Long gone is the era when it was normal to wait for 28 days for a delivery; in today’s market consumers expect to receive their order by the next day. But the Amazon-type model is putting a lot of pressure on logistics. At the same time, developments in vehicle connectivity are driving change in logistics to meet the needs of these new consumer demands.
Logistics operations now have to be much more dynamic in terms of coordination and planning, factoring in such demands as driver working time regulation, cost-effective and efficient route planning, and environmental impact. Truckmakers, their technology providers and the operators using their products are all involved in gathering and analysing telematics data to make the delivery process as efficient, secure and profitable as possible.
At last week’s SMMT Connected conference hosted by the Society of Motor Manufacturers and Traders, speakers from some of the leading truckmakers and fleet management technology providers discussed the latest developments in connectivity and logistics.
The productivity of the truck and its fuel efficiency are key considerations for any operator and for the truck provider. John Comer, head of product management at Volvo Trucks said the company was embracing app technology to scorecard drivers on performance, including fuel efficiency. Condition monitoring – using telematics to assess engine performance or issues that may occur in the truck itself – is also an area of development at Volvo Trucks. Comer said that maintaining vehicle uptime was important for productivity and that intelligent monitoring saved time by targeting problems at the most appropriate moment.
“If we can save time on the vehicle coming into the workshop and do conditioning monitoring on the vehicle [on the road] it is important for productivity,” he said.
At Mercedes-Benz Trucks that is called Telediagnosis, according to John Armes, senior connectivity specialist.
“Use of the vehicle is important, if it is broken down it is not helping anyone,” he said. “The [Telediagnostics] system talks to the vehicle all the time, looking at CPUs [central processing units] and tolerances. It sees if a problem is developing that needs to be dealt with and whether than can be done on the six-week inspection or it is something that can wait until the next service.”
Enriching app-based dataIn terms of performance, Mercedes-Benz Trucks is also rolling out an open platform app portal to support general or specific apps that improve performance.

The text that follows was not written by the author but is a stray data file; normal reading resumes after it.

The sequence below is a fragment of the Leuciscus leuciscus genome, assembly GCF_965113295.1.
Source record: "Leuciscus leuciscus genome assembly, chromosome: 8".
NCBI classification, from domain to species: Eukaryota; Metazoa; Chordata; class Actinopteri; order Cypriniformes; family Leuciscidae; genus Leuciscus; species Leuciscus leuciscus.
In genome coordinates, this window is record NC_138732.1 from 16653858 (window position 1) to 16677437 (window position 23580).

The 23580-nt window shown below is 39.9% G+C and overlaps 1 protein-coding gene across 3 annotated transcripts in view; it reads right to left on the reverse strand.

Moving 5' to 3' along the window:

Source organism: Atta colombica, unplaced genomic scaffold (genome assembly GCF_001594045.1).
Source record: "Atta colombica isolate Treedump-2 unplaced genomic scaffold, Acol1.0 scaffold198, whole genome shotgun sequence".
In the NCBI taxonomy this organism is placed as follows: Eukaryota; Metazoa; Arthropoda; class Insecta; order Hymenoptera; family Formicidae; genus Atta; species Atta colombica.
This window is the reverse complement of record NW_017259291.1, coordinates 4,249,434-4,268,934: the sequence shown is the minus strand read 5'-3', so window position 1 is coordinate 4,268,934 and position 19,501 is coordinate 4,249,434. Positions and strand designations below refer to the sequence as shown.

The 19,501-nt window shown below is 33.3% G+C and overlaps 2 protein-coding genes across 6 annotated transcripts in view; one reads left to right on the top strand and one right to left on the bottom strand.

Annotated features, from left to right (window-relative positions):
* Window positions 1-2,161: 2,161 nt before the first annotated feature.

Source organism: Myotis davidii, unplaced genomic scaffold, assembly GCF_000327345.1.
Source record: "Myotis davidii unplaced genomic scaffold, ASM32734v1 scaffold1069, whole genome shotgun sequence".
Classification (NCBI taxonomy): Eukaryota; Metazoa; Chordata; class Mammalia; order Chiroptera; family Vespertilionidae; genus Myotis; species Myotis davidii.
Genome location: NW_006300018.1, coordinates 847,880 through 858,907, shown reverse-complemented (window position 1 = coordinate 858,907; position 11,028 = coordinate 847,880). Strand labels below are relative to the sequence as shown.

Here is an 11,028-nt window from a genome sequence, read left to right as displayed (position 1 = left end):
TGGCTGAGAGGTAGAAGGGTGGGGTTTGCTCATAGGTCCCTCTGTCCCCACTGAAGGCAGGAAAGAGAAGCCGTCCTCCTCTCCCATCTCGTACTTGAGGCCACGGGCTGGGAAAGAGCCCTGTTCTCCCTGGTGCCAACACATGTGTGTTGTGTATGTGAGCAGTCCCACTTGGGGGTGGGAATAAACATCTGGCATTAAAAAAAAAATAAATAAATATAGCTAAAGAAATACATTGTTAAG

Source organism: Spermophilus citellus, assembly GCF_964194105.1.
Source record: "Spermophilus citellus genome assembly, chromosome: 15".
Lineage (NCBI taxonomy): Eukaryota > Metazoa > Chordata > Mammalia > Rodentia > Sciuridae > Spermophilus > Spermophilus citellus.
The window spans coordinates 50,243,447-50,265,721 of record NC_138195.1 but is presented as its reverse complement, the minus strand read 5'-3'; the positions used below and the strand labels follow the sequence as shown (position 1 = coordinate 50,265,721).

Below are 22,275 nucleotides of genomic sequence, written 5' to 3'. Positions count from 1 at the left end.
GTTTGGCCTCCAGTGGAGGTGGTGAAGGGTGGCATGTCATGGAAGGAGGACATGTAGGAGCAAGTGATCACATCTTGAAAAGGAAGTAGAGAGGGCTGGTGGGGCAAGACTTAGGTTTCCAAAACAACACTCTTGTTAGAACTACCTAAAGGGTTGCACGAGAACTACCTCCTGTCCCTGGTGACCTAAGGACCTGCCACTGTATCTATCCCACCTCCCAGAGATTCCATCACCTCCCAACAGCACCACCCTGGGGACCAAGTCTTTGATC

Armes explained: “There are lots more vehicles on the road but it is a question of how efficient those vehicles are, and not just how they are being driven. Are they fully loaded? Do they have loads on return legs? We have a wide range of apps, for instance to tell the driver where is the next secure parking lot, which is important for securing the load.”
While there are issues with GDPR and control of data on open app platforms, Armes said that enriching the data to make operations more productive was where the industry wanted to go. “The truck is the piece of metal with four wheels, it is what goes on inside it that we want to know about and connect that information,” he said.
Comer agreed and said that Volvo Trucks was also developing connected services with user interface apps being used by the drive as well as the company taking data from the vehicle itself.
A wealth of information Microlise, which specialises in fleet telematics, is capturing 21.9 billion journey ‘events’ every year from fleets in the UK, according to its CEO, Nadeem Raza. That includes vehicle diagnostics, driver behaviour and a range of peripheral information including topography, load factor and driving time.
“We collect data about the vehicle itself from the engine management system but we also have other data collection sensors on the truck to gauge weight, see where the doors are opening, or making sure things are being loaded and unloaded at the right place and time, for example,” said Raza.
It is a two-way system because the technology used to gather data is also able to send information to the driver, such as their next delivery route.
Volvo’s Comer said that granular level of detail was important to total cost of ownership of the truck, but what was also an important aspect was connectivity with the driver.
“Drivers are in short demand and the truck is changing: most are now two peddle control trucks,” he said. “Using cloud-based data, we are able to look at the truck topographically and using the predictive cruise control we can get a better management of the vehicle, making sure it is in the right gear at the right time.”
That level of connectivity is something that Microlise is looking at on a fleet level.
“We are getting real-time information on what vehicles are where, how loaded they are and what the driving availability time is based on legislation,” said Raza. “Having that information and being able to plan and communicate and redirect vehicles according to changes to operations, and do it efficiently, is an advantage.”
Connectivity now criticalGreater connectivity is now central to operational performance in logistics and as the 5G network expands there will be more opportunity to collect data from and send data to the delivery vehicle.
The next connectivity development will be between the vehicle and the city infrastructure. Truck data is already being provided to organisations such as Transport for London, the local government body responsible for the transport system in Greater London, including through camera data to the transport police, but there is a need for the technology to be improved.
However, in the future there will be better and more dynamic collaboration, according to Raza.
“Information about traffic in the city and forward-looking forecasts will mean that we can alter routes into cities more dynamically and still deliver things in a cost-efficient way,” he said.